Stand Down

Whatever the source of the attack on Saudi oil fields proves to be, we should not leap to the KSA’s defense. They should handle it themselves. If they need help, they could withdraw resources from their ill-conceived war against Yemen or ask for help from the United Nations Security Council.

If the UNSec passes a resolution to defend KSA, we should not participate by sending troops. We are not the world’s policeman and the last time we helped the KSA we got terrorist attacks for our trouble. They are a heinous regime who are not our friends let alone our allies. If it was, indeed, the Iranians behind the attacks, it’s one heinous regime against another.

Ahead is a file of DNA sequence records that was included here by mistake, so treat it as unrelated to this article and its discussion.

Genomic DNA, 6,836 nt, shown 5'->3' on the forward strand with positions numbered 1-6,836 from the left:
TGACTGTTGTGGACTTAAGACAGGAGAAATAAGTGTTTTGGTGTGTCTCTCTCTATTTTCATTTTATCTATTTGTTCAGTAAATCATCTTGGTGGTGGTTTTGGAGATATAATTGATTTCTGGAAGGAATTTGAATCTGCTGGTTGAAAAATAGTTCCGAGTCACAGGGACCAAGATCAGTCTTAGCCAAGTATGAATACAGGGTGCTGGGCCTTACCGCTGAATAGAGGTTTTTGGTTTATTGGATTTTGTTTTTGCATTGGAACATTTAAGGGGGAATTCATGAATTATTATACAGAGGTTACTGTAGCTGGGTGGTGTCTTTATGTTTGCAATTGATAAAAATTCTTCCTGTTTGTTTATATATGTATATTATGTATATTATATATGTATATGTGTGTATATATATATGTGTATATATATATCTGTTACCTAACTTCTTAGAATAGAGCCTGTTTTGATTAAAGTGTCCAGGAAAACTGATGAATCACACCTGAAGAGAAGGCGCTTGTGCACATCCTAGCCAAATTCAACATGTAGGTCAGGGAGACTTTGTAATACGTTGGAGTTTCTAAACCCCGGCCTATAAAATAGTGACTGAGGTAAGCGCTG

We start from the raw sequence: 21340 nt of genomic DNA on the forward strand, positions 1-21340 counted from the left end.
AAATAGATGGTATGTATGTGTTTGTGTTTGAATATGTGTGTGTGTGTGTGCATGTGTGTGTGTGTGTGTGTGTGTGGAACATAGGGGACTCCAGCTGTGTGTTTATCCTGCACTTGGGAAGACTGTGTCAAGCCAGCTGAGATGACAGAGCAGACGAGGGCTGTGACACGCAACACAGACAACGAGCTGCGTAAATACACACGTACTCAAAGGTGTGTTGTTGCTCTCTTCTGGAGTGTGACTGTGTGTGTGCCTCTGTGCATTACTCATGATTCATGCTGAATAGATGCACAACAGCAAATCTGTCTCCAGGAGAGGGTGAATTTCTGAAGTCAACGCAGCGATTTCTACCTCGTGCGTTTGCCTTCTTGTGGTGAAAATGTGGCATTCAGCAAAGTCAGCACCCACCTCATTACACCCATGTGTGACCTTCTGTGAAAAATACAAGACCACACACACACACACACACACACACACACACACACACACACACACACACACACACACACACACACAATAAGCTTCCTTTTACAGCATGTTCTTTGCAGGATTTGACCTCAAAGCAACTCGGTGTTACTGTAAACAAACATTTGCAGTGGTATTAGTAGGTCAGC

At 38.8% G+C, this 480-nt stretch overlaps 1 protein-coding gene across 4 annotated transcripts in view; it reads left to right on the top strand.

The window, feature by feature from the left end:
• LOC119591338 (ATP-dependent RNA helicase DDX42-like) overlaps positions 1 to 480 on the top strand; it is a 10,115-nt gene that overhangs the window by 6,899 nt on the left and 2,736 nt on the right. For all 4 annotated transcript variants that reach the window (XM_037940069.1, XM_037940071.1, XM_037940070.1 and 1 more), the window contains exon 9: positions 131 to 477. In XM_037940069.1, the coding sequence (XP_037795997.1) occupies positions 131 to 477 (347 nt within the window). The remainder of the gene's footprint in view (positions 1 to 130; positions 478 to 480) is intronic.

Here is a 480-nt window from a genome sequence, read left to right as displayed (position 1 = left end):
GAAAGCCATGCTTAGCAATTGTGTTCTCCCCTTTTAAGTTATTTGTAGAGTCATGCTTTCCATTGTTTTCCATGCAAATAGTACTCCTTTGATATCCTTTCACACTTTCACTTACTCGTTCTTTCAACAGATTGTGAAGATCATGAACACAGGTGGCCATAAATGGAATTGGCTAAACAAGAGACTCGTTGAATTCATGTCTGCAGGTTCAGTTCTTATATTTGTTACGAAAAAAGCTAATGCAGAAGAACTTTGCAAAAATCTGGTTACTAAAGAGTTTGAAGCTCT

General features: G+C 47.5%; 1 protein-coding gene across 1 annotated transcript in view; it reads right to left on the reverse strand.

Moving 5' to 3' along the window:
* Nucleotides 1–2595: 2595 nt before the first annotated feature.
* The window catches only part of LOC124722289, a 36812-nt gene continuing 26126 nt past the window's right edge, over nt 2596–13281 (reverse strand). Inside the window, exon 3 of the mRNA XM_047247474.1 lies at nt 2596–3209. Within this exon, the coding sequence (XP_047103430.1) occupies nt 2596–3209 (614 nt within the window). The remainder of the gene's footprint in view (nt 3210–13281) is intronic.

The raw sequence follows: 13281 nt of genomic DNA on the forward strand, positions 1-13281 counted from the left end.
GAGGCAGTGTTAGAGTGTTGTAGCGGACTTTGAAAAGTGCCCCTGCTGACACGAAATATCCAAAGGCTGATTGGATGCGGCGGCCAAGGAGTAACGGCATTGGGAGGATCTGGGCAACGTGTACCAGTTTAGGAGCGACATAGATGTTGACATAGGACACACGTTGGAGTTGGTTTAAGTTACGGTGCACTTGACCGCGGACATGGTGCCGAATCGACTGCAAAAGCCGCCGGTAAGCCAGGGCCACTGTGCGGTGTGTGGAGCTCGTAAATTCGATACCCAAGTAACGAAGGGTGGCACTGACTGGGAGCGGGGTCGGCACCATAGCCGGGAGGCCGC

We’d be better off if they both lost.

14 comments… add one
  • CuriousOnlooker Link

    Iran is playing one of its strongest cards — seriously disrupt Saudi oil production.

    If oil goes up only 10% in a temporary spike; it means the Iranian “oil card” is much weaker then thought.

    Especially if Texas shale ramps up to swallow market share.

    That and whether Trump can avoid a shooting war are what I am watching in the next couple of months.

  • steve Link

    Hope we get really solid information on origin of attacks. This feels a bit like we are being sacrificed to help Bibi. Regardless, I am not overly inclined to help KSA. OTOH, the oil does need to flow. Attacking Iran probably won’t help keep that happening.


  • CuriousOnlooker Link

    The relevant factor is not “the oil must flow”; but “where oil flows from?”.

    Just compare the oil markets and 3 top oil exporters (Saudi Arabia, Iran, and Venezuela) from 2007 to today.